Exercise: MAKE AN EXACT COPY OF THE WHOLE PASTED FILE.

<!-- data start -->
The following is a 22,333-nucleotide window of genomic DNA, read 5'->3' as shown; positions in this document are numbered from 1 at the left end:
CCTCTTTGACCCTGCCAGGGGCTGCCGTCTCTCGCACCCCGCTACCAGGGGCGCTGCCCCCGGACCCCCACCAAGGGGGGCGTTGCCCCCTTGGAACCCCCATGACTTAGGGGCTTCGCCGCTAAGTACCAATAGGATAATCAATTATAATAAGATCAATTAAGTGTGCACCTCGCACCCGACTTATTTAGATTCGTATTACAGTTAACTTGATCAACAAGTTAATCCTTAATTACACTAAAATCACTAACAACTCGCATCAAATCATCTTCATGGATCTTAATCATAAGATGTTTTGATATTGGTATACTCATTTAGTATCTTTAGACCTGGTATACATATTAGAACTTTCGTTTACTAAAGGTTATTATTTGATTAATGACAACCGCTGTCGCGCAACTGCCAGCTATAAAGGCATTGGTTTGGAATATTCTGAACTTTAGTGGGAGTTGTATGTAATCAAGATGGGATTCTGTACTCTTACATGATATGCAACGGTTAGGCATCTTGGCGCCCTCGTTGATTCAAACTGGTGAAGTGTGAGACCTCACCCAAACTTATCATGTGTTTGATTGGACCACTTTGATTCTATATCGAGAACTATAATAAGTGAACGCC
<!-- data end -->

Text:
The following is a 22,333-nucleotide window of genomic DNA, read 5'->3' as shown; positions in this document are numbered from 1 at the left end:
CCTCTTTGACCCTGCCAGGGGCTGCCGTCTCTCGCACCCCGCTACCAGGGGCGCTGCCCCCGGACCCCCACCAAGGGGGGCGTTGCCCCCTTGGAACCCCCATGACTTAGGGGCTTCGCCGCTAAGTACCAATAGGATAATCAATTATAATAAGATCAATTAAGTGTGCACCTCGCACCCGACTTATTTAGATTCGTATTACAGTTAACTTGATCAACAAGTTAATCCTTAATTACACTAAAATCACTAACAACTCGCATCAAATCATCTTCATGGATCTTAATCATAAGATGTTTTGATATTGGTATACTCATTTAGTATCTTTAGACCTGGTATACATATTAGAACTTTCGTTTACTAAAGGTTATTATTTGATTAATGACAACCGCTGTCGCGCAACTGCCAGCTATAAAGGCATTGGTTTGGAATATTCTGAACTTTAGTGGGAGTTGTATGTAATCAAGATGGGATTCTGTACTCTTACATGATATGCAACGGTTAGGCATCTTGGCGCCCTCGTTGATTCAAACTGGTGAAGTGTGAGACCTCACCCAAACTTATCATGTGTTTGATTGGACCACTTTGATTCTATATCGAGAACTATAATAAGTGAACGCC